Before answering the question of when a person first comes
into existence, it is necessary to respond to a common objection. It is often
noted that a large number of zygotes fail to implant in the womb, and thus die.
This figure is sometimes speculated as being more than 30%. It is said that
surely these cannot all have been persons, How could God allow such a large
percentage of persons to die? Thus, zygotes cannot be persons. Two points can be
noted in response to this. First, for much of human history, and even today in
many parts of the world, infant mortality has been much higher than 30%. But
this is no reason to argue that infants are not persons (rather, it is reason to
seek to promote the health of infants). Second, the 30% statistic fails to
observe why the early embryos do not implant.
Many fail to implant because some defect has occurred in the process of fertilisation. Often the products of fertilisation are not true embryos but are what would be more "properly called pseudo-embryos". Fertilisation often fails to produce the cell-to-organism transition, and thus a 'fertilised egg' is not necessarily an embryo. The loss of these pseudo-embryos is not the loss of human beings. While it seems impossible to know the exact percentages, it seems reasonable to suggest that these make up a significant part of the '30%' that fail to |10| implant. The high rate of non-implantation is thus no reason to suggest that a successfully fertilised egg, i.e. the single-cell zygote, is not a person.
As has been noted, in order for the embryo to satisfy the
Catholic definition of personhood it must be an individual; however, this is
precisely what many ethicists dispute. Because the single-cell zygote lacks
established DNA it is said that it cannot be an individual. It is further
claimed that even after this stage the early embryo is not an individual but is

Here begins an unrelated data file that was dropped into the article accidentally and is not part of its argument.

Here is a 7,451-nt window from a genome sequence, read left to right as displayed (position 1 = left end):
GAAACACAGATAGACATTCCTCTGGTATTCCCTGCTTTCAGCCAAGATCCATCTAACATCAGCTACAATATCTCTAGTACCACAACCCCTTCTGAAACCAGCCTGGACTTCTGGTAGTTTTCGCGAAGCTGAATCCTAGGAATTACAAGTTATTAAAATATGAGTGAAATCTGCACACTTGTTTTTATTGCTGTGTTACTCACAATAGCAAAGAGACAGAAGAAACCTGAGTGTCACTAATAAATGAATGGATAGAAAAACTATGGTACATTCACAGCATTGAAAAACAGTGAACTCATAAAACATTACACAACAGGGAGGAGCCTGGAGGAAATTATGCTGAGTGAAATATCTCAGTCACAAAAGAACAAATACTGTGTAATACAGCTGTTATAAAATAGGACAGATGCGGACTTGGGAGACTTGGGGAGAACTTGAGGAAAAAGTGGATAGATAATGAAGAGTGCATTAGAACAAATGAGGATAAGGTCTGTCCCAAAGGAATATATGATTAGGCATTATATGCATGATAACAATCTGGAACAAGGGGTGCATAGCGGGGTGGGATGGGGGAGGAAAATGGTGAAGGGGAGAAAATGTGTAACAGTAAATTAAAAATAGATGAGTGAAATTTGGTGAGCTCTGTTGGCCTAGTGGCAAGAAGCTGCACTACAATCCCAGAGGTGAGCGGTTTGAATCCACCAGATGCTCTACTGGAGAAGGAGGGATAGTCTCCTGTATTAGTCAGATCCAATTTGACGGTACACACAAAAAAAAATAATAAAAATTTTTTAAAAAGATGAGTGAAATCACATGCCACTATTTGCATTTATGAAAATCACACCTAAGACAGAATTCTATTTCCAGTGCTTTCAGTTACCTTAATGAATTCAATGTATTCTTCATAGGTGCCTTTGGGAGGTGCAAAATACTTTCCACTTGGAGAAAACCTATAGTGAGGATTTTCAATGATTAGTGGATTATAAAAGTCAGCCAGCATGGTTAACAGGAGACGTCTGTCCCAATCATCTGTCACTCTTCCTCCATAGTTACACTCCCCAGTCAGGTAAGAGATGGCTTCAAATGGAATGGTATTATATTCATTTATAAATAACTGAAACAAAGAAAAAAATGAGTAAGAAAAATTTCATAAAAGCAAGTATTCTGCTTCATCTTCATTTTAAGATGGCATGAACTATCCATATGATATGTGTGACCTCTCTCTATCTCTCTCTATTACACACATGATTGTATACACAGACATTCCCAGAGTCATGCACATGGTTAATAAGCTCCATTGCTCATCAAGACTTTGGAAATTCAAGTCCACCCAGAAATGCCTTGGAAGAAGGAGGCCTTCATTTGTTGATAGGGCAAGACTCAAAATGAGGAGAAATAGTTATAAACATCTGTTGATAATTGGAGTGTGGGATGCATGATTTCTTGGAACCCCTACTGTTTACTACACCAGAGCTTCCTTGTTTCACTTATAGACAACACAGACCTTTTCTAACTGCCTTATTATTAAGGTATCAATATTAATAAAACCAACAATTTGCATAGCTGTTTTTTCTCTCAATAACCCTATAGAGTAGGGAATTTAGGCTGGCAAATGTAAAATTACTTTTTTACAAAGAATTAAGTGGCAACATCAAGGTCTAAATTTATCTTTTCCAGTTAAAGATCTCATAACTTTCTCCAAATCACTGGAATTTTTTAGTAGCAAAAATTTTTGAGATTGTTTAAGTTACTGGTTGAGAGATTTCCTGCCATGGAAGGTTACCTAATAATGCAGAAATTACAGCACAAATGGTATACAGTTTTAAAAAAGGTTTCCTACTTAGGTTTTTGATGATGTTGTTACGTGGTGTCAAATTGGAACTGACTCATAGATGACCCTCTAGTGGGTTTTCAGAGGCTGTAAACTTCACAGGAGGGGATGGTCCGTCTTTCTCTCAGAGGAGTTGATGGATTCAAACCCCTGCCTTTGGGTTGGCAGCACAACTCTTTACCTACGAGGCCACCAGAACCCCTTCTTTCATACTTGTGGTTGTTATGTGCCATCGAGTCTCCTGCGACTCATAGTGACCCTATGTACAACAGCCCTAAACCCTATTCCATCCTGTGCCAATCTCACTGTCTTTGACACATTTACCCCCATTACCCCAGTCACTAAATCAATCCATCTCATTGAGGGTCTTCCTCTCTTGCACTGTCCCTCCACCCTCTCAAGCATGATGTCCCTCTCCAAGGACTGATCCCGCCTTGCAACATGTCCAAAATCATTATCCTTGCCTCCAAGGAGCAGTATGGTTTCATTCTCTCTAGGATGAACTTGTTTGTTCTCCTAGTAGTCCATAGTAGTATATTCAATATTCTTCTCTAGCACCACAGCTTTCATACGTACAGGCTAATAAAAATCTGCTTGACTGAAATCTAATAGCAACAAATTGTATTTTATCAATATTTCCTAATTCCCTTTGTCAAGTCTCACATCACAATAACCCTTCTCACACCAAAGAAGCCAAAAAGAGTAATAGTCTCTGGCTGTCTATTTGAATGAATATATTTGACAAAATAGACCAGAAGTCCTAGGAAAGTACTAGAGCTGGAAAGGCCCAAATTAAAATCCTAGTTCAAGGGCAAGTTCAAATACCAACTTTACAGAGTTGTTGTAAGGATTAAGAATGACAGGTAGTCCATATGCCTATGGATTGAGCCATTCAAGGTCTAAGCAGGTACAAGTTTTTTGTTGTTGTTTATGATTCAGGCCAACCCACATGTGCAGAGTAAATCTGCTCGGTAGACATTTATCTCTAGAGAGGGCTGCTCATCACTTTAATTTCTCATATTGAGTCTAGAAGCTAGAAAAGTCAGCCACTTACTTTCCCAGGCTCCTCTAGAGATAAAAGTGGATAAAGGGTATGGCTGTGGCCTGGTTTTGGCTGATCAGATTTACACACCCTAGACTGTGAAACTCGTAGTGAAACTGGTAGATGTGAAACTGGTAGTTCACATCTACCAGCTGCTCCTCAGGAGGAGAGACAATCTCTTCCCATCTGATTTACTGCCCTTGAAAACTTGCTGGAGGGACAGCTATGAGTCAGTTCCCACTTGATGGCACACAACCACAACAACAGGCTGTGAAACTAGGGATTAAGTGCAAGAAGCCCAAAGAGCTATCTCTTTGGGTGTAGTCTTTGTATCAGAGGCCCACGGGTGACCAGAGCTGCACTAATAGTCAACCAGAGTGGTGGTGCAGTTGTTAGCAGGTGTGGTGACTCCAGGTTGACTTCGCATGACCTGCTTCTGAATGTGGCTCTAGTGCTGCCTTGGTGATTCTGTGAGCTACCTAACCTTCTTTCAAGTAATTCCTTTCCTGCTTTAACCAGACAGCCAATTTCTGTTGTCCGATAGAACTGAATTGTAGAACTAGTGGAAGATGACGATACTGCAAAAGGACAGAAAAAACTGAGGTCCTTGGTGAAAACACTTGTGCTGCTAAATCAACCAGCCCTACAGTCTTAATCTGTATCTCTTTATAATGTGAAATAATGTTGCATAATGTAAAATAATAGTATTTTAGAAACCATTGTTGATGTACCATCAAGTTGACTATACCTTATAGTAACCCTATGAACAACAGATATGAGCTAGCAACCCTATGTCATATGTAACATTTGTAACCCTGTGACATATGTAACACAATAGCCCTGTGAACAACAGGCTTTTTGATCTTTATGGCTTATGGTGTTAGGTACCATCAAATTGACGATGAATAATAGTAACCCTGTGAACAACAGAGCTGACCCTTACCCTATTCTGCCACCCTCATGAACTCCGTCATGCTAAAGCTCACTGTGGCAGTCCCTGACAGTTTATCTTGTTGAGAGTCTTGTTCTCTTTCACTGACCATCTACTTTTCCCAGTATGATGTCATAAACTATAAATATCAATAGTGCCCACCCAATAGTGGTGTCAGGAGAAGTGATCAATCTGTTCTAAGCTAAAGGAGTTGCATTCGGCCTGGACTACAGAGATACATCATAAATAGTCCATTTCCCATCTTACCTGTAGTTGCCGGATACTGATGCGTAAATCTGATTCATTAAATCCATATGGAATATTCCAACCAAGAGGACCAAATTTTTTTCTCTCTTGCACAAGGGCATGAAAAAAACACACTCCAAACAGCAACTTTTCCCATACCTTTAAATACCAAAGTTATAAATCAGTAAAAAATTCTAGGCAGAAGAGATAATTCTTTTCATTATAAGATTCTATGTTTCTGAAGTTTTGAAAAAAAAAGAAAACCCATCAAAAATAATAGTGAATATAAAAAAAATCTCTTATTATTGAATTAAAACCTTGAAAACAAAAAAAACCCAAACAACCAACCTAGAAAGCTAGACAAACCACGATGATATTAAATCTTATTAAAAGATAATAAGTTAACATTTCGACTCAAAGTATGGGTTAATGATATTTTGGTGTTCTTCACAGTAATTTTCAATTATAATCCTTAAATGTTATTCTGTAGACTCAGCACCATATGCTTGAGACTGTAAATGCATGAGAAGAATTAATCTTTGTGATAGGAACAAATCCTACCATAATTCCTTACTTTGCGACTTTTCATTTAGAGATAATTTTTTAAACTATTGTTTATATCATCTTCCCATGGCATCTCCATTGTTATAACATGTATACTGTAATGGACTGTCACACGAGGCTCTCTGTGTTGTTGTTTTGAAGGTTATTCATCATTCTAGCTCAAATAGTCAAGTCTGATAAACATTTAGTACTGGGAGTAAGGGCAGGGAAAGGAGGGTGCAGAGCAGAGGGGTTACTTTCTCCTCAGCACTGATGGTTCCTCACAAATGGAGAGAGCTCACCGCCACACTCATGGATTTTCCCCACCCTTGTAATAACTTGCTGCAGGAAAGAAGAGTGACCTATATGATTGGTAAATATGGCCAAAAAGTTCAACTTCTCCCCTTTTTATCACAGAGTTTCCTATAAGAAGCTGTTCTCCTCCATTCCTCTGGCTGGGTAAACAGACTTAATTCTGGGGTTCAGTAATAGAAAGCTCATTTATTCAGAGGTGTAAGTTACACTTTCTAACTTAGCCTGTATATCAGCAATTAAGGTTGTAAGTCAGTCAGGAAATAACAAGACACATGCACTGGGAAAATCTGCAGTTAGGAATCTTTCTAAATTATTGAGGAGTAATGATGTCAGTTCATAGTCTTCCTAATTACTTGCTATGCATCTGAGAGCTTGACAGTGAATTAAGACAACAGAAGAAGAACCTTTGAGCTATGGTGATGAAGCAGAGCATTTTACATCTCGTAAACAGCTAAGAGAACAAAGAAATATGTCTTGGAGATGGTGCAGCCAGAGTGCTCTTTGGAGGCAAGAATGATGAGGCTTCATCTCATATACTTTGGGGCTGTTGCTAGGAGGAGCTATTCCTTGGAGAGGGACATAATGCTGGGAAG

merely a loosely-related collection of cells. These cells develop and eventually
some of them become an individual, but (it is alleged) "purposeful development
[from the single-cell zygote to the later embryo] occurs between cells, but not
within an ongoing multicellular ontological individual from the two-cell stage".
There are a number of reasons given to support this interpretation of the data.
It is said that the cells behave independently of one another: some become part
of the 'embryo proper', while some become part of other things like the
placenta. Further, the 'independent' nature of these cells is indicated by the
fact that they are 'totipotent'. According to this interpretation, the
collection of cells does not become an individual until each cell is determined
in its eventual function in the final embryo. This is said to occur at the
14-day stage when the 'primitive streak' (the beginnings of the backbone) forms
and the cells coalesce into "one whole multicellular individual living human
being, possessing for the first time a body axis and bilateral symmetry".
It is only at this stage that one can speak of an individual, and thus,
possibly, a person.
The above interpretation of the development of the embryo was held by many in the latter part of the 20th Century, and was used in 1984 by the Warnock Report to justify experimentation on human embryos before the 14-day stage. However, recent embryology does not support the above interpretation. In order to refute it, each aspect of it must be examined.